This article is part 2 of my series on GitHub self-hosted runners. In part 1 I created a Hyper-V virtual machine, installed Ubuntu Server 20.04, and set up the GitHub runner.

I then tested the runner by creating a new GitHub workflow that runs “Hello World”. Notice the “workflow_displatch” event. This supports manually running workflows.

At the virtual machine, the following output is displayed when running the workflow:

The output from the workflow is stored in GitHub and can be viewed in the GUI and the logs.

Now that I know that you can run a workflow in the self-hosted runner, what can we accomplish via runners? Let’s try patching Ubuntu.

Create a new GitHub Workflow and paste the following code. Name the file “.github/workflows/01-update-ubuntu.yml”. The reason for this name will be clear later in this article. Also note “workflow_call” in the “on” event.

In the GitHub GUI, go to Actions. Click on the workflow that you just created. Click on the button “Run workflow”. In the popup dialog click “Run workflow”. Notice that the run is “in progress” and does not complete”.

In the ssh session connected to the virtual machine, notice that the runner is displaying:

The running is prompting for the user’s password in order to run sudo. Enter the password. The runner now completes successfully after a minute or two.

Sudo Password Problem

The issue with the previous workflow pausing to receive password input is caused by sudo requiring the user to enter its password. This can be solved by removing the requirement for a password for this user to run sudo.

In the Ubuntu terminal session, start visudo:

Add the following line. Replace jhanley with your username:

Run the workflow again and verify that a password is not required.

This brings up an item to consider. I am running the GitHub runner as my user identity “jhanley”. Next time, I would create a new user named something like “ghrunner”. I have not yet configured the running as a Linux service, but the identity will probably be important for that step as well.

Installing Packages

I want my runner to be able to build, test and deploy applications written in .NET, Python and PHP as well as build applications in containers. Installing applications and packages can be tedious. Since we can create and run GitHub workflows on the runner, we can put these scripts and their execution under source code control.

If you create separate GitHub workflows for each application or package, you will quickly have a directory full of workflow files. Creating a naming convention to simplify what type of workflow but also the order that the workflows should run which configuring a new running.

I start the workflow file name with “0” to indicate runner setup workflows. For example “01-update_ubuntu.yml”, 02-docker-install.yml”, etc.

Installing Docker

Create a new GitHub Workflow and paste the following code. Name the file “.github/workflows/02-docker-install.yml”. The reason for this name will be clear later in this article. Also, note “workflow_call” in the “on” event.


  • The username is hardcoded in the workflow. This should be moved to a variable.

The Docker install workflow first checks if Docker is already installed, and if true updates it instead of trying to install again:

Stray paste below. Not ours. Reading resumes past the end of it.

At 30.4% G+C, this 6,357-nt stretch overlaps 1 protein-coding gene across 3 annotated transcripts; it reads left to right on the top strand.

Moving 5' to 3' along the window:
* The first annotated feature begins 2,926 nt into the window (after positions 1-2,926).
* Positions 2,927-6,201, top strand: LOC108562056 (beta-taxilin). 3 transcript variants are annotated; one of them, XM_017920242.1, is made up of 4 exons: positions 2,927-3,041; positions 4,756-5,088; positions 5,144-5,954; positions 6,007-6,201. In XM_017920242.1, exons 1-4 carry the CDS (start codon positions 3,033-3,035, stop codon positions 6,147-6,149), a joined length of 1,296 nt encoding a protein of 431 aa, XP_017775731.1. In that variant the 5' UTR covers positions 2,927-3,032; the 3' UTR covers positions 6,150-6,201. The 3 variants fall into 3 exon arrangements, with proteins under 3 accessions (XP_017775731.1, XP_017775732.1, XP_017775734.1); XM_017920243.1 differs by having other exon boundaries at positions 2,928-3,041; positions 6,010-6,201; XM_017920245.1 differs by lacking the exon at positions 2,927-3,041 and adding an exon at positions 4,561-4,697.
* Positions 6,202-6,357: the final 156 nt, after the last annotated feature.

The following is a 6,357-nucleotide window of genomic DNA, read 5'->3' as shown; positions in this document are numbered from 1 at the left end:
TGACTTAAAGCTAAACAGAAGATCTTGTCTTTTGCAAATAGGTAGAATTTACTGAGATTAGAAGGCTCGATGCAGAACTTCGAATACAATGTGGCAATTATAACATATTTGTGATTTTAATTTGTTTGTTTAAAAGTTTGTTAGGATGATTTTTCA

If Docker is not installed, then it is installed:

The user “jhanley” is added to the sudo group so that password prompts are not required to run Docker commands:

Calling Workflows from another Workflow

GitHub supports calling one workflow from another. You can create one workflow that then calls a series of workflows. This could be used to set up a GitHub self-hosted runner with the required packages for a particular type of runner. For example, a runner setup with Docker and PHP 8.0, another runner setup with .NET Core 5.

Reusing workflows

For a workflow to be reusable, the values for the “on” event must include workflow_call.

Let’s create a workflow that calls the previous two workflows. This will update Ubuntu and install Docker. This can then be extended to call additional workflows as we build our library of workflows.

Create a new GitHub Workflow and paste the following code. Name the file “.github/workflows/00-setup-runner.yml”.


  • I am not sure why GitHub requires the full path to the workflow which includes the repository owner and repository name. When calling one workflow from another workflow, it would make sense to be able to just specify the workflow file name.
  • The workflow has hardcode names. These should also be moved to variables.

More Information


This was an interesting exercise. The power of GitHub Workflows and Self-Host Runners is very interesting. There are many tools to automate building systems, such as Terraform which is now of my favorites. I can imagine GitHub extending its workflows and actions to step on the features by many third-party tools. Imagine if Microsoft bought HashiCorp and merged Terraform into the GitHub family. Would the market accept that monopoly? Would the two platforms be better together or separate?

Once I have more experience with self-hosted runners and have written more runner package installation workflows, I will publish them as a GitHub repository.

Photography Credit

I write free articles about technology. Recently, I learned about which provides free images. The image in this article is courtesy of Magda Ehlers at Pexels.